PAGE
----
Ard, Kery J
School of Environment and Natural Resources
University of Michigan
Year of completion 2014
language of dissertation English
- Environmental Justic
- Air Pollution
|Areas of Research|
- Environment and Society
| A core research concern in the field of environmental justice is to understand how exposure to industrial toxins varies by race/ethnic and class. However, as the field has evolved there have been dramatic declines in air pollution, the toxicity levels of these pollutants, and shifts in the residential settlement patterns of racial and economic groups in the United States. Current work in this field has rarely taken these trends over time into account. Because environmental justice theories in this area are based on the manufacturing industry and how it puts some populations at risk more than others, to understand how toxic emissions from these industries are changing over time is important for evaluating the continued usefulness of current theory. This dissertation addresses these limitations by examining the annual exposure for the years 1995 to 2004 of non-Hispanic whites (herein referred to as whites), African-Americans and Hispanics across the United States to 572 industrial chemicals weighted by their toxicity to human health.
The first essay provides a foundational understanding for how pollution exposure has changed for different racial/ethnic and socio-economic groups across the U.S. from 1995 to 2004. Results indicate that pollution exposure is declining over time for every socio-demographic group. However, there remains a gap between African-Americans and whites, with African-Americans having greater pollution exposure than whites, and Hispanics having similar exposures to that of whites. Within race/ethnic groups, households with higher income have greater protection from toxic substances. However, between races, African-Americans with a higher income and education still have greater exposure than whites and Hispanics with lower incomes.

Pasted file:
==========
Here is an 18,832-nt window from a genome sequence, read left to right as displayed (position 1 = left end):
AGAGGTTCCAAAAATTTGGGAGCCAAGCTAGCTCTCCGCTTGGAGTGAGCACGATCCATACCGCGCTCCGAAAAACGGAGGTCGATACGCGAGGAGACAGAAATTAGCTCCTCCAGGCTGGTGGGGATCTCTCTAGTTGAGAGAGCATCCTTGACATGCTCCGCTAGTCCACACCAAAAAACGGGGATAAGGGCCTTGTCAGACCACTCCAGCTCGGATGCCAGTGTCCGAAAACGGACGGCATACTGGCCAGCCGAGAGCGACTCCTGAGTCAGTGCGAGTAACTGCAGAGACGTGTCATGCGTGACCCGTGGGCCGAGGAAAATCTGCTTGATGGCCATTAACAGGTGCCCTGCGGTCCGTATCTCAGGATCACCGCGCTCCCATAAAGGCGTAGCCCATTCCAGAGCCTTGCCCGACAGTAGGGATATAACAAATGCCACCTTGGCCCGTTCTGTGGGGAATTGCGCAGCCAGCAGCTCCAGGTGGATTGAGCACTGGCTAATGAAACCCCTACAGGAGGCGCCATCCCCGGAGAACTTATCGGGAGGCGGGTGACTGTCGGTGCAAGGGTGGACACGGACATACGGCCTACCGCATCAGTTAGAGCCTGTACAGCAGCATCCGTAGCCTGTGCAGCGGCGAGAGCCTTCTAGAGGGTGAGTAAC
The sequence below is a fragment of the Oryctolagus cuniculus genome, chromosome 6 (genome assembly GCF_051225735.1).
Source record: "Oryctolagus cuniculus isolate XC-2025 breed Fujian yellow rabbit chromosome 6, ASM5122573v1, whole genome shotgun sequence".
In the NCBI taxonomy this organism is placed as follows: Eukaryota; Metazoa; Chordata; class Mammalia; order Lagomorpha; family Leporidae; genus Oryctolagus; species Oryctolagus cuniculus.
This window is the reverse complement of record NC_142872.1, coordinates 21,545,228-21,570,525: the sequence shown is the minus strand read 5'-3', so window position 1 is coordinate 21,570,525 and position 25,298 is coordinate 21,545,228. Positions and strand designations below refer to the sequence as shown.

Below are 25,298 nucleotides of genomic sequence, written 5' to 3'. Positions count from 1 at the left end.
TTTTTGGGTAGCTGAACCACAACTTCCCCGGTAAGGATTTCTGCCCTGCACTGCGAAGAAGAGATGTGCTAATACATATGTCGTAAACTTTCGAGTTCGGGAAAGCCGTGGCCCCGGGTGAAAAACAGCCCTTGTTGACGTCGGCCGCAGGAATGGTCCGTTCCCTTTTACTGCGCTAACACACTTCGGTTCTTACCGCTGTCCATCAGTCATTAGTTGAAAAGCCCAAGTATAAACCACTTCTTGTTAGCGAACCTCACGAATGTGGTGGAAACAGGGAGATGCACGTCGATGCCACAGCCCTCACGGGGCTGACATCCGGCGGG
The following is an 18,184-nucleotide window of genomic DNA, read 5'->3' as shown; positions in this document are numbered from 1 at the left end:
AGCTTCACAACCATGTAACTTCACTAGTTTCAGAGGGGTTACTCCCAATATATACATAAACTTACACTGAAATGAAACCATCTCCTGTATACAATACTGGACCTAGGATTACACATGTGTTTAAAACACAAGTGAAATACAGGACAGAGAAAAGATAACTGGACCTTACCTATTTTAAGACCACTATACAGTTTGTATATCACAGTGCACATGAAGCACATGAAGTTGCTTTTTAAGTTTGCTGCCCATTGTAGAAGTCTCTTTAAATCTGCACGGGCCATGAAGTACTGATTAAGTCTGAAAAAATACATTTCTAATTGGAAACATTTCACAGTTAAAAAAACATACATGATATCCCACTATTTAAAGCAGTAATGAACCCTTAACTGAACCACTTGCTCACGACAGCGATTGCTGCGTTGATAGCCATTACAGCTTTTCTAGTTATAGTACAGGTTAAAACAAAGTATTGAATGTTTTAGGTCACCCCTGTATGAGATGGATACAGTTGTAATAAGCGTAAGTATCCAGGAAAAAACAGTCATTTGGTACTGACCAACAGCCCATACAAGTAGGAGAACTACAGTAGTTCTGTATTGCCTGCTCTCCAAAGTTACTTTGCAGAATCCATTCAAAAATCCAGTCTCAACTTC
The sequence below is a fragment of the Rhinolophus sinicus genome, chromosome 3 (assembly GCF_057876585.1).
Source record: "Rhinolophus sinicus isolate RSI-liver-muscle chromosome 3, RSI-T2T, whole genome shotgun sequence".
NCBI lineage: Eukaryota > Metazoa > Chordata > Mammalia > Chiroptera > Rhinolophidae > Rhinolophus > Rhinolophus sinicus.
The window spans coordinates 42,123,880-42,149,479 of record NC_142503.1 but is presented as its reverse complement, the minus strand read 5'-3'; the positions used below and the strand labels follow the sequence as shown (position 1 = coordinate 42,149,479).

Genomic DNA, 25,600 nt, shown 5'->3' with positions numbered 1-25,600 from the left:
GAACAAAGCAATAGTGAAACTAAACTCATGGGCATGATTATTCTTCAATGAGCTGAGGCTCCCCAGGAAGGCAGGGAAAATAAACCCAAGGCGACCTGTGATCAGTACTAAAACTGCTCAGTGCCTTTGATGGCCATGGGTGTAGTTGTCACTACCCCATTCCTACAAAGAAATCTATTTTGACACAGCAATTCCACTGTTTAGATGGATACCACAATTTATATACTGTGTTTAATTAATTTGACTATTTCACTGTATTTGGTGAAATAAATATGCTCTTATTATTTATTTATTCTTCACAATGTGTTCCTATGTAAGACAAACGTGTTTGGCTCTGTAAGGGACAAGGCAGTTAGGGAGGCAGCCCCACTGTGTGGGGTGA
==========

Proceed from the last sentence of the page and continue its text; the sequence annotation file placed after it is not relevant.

The second essay assesses the links between racial residential segregation and pollution exposure, and how this association is changing over time. I use relative centralization, an alternative measure of segregation than has the one most frequently used and one that more precisely captures the clustering of African-Americans around the central city, a spatial pattern that is argued to be at the base of unequal exposure to industrial toxins by race/ethnic in the U.S. Results show that racial segregation of metropolitan areas is significantly related to pollution exposure of block groups in these areas; however this association is decreasing over time. This paper also tests hypotheses from the literature about the dynamics of industrial pollution exposure in central cities and outside these areas. I show that counter to what has been previously theorized, central city locations have higher pollution exposure than areas central cities, and block groups with larger proportions of African-Americans outside cities experience greater industrial toxin exposure than areas with larger proportions of whites.
The third essay examines how the concentration of poverty in a metropolitan area is related to the toxic pollution exposure of block groups located within it. Findings demonstrate that those metro areas with greater poverty segregation have on average higher rates of toxic pollution exposure. In addition, those block groups with greater proportions of impoverished residents are more likely to have greater exposure to industrial toxins in metro areas with higher levels of poverty segregation.